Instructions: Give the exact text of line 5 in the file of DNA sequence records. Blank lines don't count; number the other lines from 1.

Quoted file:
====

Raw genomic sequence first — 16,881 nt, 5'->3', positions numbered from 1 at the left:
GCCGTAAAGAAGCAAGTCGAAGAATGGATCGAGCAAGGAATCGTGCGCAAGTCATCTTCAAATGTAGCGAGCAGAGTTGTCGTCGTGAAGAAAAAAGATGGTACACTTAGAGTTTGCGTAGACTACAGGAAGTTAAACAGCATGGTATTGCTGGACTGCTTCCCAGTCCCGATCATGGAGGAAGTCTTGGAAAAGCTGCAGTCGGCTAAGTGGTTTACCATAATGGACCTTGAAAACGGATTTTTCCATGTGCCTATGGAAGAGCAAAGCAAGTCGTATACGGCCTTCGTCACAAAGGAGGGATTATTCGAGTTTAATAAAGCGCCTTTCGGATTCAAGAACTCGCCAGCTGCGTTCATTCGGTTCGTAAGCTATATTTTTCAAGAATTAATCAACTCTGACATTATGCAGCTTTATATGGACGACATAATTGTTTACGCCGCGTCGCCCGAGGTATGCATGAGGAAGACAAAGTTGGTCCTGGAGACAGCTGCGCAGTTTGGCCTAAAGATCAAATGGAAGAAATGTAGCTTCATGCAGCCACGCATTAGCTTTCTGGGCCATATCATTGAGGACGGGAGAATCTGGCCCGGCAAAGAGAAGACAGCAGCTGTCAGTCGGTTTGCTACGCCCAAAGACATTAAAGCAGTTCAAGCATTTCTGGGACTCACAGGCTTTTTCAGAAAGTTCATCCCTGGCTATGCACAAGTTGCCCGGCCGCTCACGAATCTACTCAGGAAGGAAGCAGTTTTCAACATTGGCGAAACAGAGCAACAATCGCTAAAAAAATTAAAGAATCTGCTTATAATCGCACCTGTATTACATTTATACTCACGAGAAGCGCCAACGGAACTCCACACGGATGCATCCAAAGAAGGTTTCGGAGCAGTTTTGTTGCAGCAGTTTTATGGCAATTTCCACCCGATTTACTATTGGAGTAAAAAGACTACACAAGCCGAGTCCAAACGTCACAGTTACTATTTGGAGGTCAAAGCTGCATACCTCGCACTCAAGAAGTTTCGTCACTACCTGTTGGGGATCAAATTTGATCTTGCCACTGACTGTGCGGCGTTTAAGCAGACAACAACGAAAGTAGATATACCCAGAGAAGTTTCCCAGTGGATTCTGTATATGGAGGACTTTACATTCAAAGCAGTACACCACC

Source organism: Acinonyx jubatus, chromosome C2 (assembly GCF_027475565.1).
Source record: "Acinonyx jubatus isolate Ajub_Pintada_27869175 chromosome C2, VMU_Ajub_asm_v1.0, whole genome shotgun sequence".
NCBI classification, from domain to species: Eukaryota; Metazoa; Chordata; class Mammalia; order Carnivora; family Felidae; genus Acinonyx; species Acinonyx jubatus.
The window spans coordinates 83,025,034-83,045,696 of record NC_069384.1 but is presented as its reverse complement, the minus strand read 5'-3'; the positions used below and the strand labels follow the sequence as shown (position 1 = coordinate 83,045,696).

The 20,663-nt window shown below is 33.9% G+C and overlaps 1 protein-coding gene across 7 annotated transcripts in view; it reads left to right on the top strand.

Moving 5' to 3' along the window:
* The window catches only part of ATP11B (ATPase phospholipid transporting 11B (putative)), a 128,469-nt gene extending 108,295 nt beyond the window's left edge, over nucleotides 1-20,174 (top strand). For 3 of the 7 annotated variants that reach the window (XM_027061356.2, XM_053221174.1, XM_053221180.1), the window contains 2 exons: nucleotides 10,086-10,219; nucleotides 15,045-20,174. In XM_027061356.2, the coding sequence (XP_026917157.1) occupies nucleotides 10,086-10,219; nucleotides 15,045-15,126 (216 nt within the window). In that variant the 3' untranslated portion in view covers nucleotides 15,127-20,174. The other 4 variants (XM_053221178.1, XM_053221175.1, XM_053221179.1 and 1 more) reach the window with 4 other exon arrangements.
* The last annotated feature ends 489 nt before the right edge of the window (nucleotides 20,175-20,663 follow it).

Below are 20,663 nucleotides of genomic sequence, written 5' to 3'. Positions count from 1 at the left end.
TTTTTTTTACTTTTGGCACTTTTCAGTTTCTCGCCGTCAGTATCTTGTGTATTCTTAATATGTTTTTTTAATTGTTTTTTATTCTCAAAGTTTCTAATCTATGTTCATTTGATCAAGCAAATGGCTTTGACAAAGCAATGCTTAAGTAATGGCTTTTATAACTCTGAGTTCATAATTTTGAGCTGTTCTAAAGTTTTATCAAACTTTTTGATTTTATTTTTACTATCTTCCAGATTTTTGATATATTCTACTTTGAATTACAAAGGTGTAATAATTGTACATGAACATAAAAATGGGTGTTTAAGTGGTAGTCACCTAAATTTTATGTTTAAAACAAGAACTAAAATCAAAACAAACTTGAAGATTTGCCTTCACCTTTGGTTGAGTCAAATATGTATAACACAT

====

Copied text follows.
NCBI classification, from domain to species: Eukaryota; Metazoa; Chordata; class Mammalia; order Carnivora; family Felidae; genus Acinonyx; species Acinonyx jubatus.